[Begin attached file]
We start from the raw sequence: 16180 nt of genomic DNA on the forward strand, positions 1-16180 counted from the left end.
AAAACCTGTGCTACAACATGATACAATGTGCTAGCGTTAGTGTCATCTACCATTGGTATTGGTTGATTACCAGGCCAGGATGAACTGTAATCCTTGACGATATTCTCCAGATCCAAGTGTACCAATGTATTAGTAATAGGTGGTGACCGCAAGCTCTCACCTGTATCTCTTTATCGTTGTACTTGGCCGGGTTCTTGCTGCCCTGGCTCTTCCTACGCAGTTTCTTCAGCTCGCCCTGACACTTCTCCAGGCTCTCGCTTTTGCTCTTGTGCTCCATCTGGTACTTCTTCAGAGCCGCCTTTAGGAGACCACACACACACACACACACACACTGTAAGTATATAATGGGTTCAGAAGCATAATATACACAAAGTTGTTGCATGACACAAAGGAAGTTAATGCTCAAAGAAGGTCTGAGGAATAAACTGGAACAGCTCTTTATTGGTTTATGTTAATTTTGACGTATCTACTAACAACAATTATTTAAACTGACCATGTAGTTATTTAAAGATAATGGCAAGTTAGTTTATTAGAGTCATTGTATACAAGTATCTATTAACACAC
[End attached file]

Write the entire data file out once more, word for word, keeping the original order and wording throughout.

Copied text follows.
We start from the raw sequence: 16180 nt of genomic DNA on the forward strand, positions 1-16180 counted from the left end.
AAAACCTGTGCTACAACATGATACAATGTGCTAGCGTTAGTGTCATCTACCATTGGTATTGGTTGATTACCAGGCCAGGATGAACTGTAATCCTTGACGATATTCTCCAGATCCAAGTGTACCAATGTATTAGTAATAGGTGGTGACCGCAAGCTCTCACCTGTATCTCTTTATCGTTGTACTTGGCCGGGTTCTTGCTGCCCTGGCTCTTCCTACGCAGTTTCTTCAGCTCGCCCTGACACTTCTCCAGGCTCTCGCTTTTGCTCTTGTGCTCCATCTGGTACTTCTTCAGAGCCGCCTTTAGGAGACCACACACACACACACACACACACTGTAAGTATATAATGGGTTCAGAAGCATAATATACACAAAGTTGTTGCATGACACAAAGGAAGTTAATGCTCAAAGAAGGTCTGAGGAATAAACTGGAACAGCTCTTTATTGGTTTATGTTAATTTTGACGTATCTACTAACAACAATTATTTAAACTGACCATGTAGTTATTTAAAGATAATGGCAAGTTAGTTTATTAGAGTCATTGTATACAAGTATCTATTAACACAC